Deep sequencing of untreated sewage provides an opportunity to monitor enteric infections in large populations and for high-throughput viral discovery. A metagenomics analysis of purified viral particles in untreated sewage from the United States (San Francisco, CA), Nigeria (Maiduguri), Thailand (Bangkok), and Nepal (Kathmandu) revealed sequences related to 29 eukaryotic viral families infecting vertebrates, invertebrates, and plants (BLASTx E score, <10−4), including known pathogens (>90% protein identities) in numerous viral families infecting humans (Adenoviridae, Astroviridae, Caliciviridae, Hepeviridae, Parvoviridae, Picornaviridae, Picobirnaviridae, and Reoviridae), plants (Alphaflexiviridae, Betaflexiviridae, Partitiviridae, Sobemovirus, Secoviridae, Tombusviridae, Tymoviridae, Virgaviridae), and insects (Dicistroviridae, Nodaviridae, and Parvoviridae). The full and partial genomes of a novel kobuvirus, salivirus, and sapovirus are described. A novel astrovirus (casa astrovirus) basal to those infecting mammals and birds, potentially representing a third astrovirus genus, was partially characterized. Potential new genera and families of viruses distantly related to members of the single-stranded RNA picorna-like virus superfamily were genetically characterized and named Picalivirus, Secalivirus, Hepelivirus, Nedicistrovirus, Cadicistrovirus, and Niflavirus. Phylogenetic analysis placed these highly divergent genomes near the root of the picorna-like virus superfamily, with possible vertebrate, plant, or arthropod hosts inferred from nucleotide composition analysis. Circular DNA genomes distantly related to the plant-infecting Geminiviridae family were named Baminivirus, Nimivirus, and Niminivirus. These results highlight the utility of analyzing sewage to monitor shedding of viral pathogens and the high viral diversity found in this common pollutant and provide genetic information to facilitate future studies of these newly characterized viruses.
Porcine enteroviruses (PEVs) are members of the family Picornaviridae, genus Enterovirus. Until now, only three different PEV genotypes (PEV-9 and -10, and PEV-3H/PEV-14) have been detected in domestic pigs, and there is no information about the presence of PEVs in wild animals. Here, we identify and characterize the complete genomes of PEV originated from 5 of 10 (50%) of wild boar (Sus scrofa) piglets by RT-PCR and pyrosequencing. Wild boar/WBD/2011/HUN (JN807387) PEV showed only 67% amino acid identity in VP1 compared to the most closely related prototype PEV-3H/PEV-14. Wild boar enterovirus represents a novel PEV genotype, provisionally called PEV-15.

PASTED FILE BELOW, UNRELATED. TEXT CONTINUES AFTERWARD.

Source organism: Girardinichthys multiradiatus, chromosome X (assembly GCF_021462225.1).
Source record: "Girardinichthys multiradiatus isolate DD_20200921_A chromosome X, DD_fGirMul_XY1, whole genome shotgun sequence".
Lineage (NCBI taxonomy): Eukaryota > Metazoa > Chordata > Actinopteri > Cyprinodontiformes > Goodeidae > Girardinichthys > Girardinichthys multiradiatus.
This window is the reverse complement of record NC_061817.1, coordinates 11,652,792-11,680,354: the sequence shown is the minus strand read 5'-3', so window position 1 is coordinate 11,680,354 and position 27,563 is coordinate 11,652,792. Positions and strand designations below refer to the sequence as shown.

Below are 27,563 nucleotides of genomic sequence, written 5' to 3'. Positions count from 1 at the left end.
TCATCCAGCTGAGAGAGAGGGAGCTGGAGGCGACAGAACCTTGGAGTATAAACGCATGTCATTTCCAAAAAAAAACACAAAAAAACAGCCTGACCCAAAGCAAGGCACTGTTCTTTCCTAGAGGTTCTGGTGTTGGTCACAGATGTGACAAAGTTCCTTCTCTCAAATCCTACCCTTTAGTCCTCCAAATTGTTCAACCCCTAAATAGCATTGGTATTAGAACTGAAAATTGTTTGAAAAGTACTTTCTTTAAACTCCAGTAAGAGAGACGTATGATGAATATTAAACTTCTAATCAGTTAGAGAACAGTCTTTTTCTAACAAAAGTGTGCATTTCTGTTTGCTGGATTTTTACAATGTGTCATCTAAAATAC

picornavirus; porcine enterovirus; swine; wild boar; epidemiology; Hungary
Parvoviruses cause a variety of mild to severe symptoms or asymptomatic infections in humans and animals. During a viral metagenomic analysis of feces from children with acute diarrhea in Burkina Faso, we identified in decreasing prevalence nucleic acids from anelloviruses, dependoviruses, sapoviruses, enteroviruses, bocaviruses, noroviruses, adenoviruses, parechoviruses, rotaviruses, cosavirus, astroviruses, and hepatitis B virus. Sequences from a highly divergent parvovirus, provisionally called bufavirus, were also detected whose NS1 and VP1 proteins showed <39% and <31% identities to those of previously known parvoviruses. Four percent of the fecal samples were PCR positive for this new parvovirus, including a related bufavirus species showing only 72% identity in VP1. The high degree of genetic divergence of these related genomes from those of other parvoviruses indicates the presence of a proposed new Parvoviridae genus containing at least two species. Studies of the tropism and pathogenicity of these novel parvoviruses will be facilitated by the availability of their genome sequences.
We characterized the complete genome of a novel dog circovirus (DogCV) from the liver of a dog with severe hemorrhagic gastroenteritis, vasculitis, and granulomatous lymphadenitis. DogCV was detected by PCR in fecal samples from 19/168 (11.3%) dogs with diarrhea and 14/204 (6.9%) healthy dogs and in blood from 19/409 (3.3%) of dogs with thrombocytopenia and neutropenia, fever of unknown origin, or past tick bite. Co-infection with other canine pathogens was detected for 13/19 (68%) DogCV-positive dogs with diarrhea. DogCV capsid proteins from different dogs varied by up to 8%. In situ hybridization and transmission electron microscopy detected DogCV in the lymph nodes and spleens of 4 dogs with vascular compromise and histiocytic inflammation. The detection of a circovirus in tissues of dogs expands the known tropism of these viruses to a second mammalian host. Our results indicate that circovirus, alone or in co-infection with other pathogens, might contribute to illness and death in dogs.
circovirus; vasculitis; deep sequencing; viruses; dogs; hemorrhagic gastroenteritis; necrotizing vasculitis; granulomatous lymphadenitis; canine vascular disease
(See the editorial commentary by Katz, on pages 867–9 and see the article by Stramer et al, on pages 886–94.)